Heather Corinna was one of the first to recognize that teens needed a source to find factual information free of political or religious influences, outside the school and, perhaps, away from the family. Her website is an independent, grassroots effort, not affiliated with any other site or organization. Its educational model is based on Montessori and unschooling theories (under which the learner chooses her own learning style) as well as U.S. and international models for teen sex and relationship education.
Scarleteen is monitored and moderated to help keep its content accurate and its message boards safe for minors to use. Its motto is, “At Scarleteen We Want Sex Ed in the Hands of the People.” It offers answers to questions sent via text; users can text questions to 66746 using the keyword ASKST. In addition to the Internet and text message services, Scarleteen also has staff who answer the phones. The website makes referrals to mental and physical health care, LGBTQ, sexual abuse/crisis and other support facilities as users need them, including prenatal and abortion services. Scarleteen has also spawned the All Girl Army, an online support group for feminists aged 10-25.
Sisters In Arms
Three other websites young adults can turn to are Go Ask Alice!, Maria Talks and Sex, Etc. Like Scarleteen, Sex, Etc. was founded by an educator. Sex, Etc. is affiliated with Rutgers University and with a group called Answer. Susan Wilson founded Answer, formerly known as the Network for Family Life Education, in 1981 while serving on the New Jersey State Board of Education. She recognized the need for sex ed after taking part in a discussion of teen pregnancy. Sex, Etc. gets about five million visitors a year, and also has a print version with 45,000 readers. The website features a state-by-state guide to teens’ sexual rights, a Sex Terms Glossary and a collection of educational videos. Its motto is “Sex Education For Teens, By Teens,” and it uses a peer-to-peer educational model.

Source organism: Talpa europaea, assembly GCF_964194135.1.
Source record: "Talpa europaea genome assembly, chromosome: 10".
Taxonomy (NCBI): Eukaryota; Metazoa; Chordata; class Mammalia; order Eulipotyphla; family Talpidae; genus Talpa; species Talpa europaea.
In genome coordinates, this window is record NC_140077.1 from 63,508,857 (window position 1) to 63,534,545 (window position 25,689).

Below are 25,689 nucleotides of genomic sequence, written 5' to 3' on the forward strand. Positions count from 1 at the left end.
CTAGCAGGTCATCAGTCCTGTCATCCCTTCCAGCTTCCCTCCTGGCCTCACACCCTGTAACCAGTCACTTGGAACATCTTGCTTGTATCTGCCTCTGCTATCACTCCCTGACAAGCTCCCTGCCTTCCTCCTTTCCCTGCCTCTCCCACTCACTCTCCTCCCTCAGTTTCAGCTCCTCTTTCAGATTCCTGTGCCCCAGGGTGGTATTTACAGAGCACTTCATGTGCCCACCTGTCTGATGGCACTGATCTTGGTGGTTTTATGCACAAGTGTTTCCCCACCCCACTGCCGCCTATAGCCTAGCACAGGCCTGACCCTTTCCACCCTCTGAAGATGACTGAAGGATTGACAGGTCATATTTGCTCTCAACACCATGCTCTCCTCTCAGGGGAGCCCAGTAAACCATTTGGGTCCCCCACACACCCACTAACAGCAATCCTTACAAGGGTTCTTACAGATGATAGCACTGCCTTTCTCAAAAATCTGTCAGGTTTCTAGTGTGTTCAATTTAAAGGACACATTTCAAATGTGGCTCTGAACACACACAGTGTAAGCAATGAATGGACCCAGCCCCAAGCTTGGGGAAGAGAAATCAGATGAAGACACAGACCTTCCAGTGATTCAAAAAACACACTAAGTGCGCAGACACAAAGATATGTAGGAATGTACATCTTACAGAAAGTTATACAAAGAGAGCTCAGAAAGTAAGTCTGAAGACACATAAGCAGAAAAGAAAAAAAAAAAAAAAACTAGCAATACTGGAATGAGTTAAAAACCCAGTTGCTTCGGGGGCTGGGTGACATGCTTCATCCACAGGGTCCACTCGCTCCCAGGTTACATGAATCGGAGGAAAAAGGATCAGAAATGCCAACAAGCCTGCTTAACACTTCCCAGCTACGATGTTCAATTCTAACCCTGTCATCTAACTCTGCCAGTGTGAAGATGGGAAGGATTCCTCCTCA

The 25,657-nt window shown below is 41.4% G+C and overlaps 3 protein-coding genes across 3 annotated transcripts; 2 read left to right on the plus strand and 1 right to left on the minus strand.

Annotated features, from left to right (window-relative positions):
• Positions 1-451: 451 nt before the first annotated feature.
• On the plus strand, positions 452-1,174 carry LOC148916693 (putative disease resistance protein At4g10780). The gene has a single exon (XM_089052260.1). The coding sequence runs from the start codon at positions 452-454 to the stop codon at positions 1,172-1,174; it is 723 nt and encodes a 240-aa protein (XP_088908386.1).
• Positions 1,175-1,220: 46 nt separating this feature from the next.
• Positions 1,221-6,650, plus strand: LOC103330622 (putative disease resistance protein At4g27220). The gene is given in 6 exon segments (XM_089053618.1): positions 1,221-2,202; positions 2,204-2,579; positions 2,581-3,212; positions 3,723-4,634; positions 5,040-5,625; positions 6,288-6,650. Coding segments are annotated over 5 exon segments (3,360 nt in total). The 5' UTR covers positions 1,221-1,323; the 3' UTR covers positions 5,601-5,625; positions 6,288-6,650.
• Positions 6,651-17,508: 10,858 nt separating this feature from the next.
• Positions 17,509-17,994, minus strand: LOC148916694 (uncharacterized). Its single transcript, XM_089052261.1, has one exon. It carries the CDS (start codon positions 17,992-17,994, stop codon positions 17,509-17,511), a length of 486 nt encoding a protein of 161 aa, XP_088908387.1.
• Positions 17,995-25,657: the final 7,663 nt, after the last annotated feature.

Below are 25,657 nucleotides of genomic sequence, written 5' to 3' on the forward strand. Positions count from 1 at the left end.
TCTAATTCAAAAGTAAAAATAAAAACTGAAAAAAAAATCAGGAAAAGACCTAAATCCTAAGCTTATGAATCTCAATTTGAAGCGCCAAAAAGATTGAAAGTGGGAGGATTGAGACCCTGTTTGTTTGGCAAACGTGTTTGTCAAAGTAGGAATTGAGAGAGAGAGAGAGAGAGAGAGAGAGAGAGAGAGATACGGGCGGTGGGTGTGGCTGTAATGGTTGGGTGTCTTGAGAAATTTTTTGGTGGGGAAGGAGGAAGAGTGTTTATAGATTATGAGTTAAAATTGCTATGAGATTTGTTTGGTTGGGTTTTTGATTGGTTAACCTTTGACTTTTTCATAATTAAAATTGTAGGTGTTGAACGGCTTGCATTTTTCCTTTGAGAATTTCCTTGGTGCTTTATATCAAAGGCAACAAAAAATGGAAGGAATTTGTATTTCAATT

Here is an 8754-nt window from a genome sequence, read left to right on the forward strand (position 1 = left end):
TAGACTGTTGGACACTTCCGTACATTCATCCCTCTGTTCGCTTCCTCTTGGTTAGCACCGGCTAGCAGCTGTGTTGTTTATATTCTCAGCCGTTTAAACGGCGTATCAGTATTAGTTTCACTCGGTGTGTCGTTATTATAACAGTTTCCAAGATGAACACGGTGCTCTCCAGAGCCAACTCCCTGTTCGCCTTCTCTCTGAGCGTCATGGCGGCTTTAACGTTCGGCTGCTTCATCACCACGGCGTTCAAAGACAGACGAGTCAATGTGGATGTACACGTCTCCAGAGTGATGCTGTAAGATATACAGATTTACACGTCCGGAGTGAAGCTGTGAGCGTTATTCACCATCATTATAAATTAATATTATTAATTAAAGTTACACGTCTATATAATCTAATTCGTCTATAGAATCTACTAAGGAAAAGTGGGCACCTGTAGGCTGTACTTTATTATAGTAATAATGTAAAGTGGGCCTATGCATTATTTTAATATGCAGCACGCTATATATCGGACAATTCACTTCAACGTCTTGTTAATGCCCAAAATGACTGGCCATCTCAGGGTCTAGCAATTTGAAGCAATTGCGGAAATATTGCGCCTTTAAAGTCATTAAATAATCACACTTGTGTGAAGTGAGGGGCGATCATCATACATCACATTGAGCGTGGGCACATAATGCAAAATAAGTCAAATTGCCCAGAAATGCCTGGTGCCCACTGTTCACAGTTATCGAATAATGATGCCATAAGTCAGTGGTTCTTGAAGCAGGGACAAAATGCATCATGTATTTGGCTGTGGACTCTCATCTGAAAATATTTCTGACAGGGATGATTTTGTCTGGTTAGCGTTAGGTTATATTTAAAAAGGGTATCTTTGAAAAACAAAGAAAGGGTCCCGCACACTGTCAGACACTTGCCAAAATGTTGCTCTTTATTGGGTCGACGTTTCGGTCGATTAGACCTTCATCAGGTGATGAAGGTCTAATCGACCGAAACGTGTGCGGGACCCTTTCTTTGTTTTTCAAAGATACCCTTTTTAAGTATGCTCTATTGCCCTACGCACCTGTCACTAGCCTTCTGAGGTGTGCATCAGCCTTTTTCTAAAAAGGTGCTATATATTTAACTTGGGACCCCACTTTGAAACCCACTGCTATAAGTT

Maria Talks, centered in the state of Massachusetts, came about as a result of teen focus groups held by the AIDS Action Committee, funded in part by the Massachusetts Department of Public Health. The website is the Committee’s only initiative not dedicated to HIV/AIDS prevention. Users can also access Maria Talks by calling 877-MA-SEX-ED. By calling the number or entering a Massachusetts zip code into the website, users can get referrals to emergency contraception, STI or pregnancy testing, domestic violence/crisis or abortion services.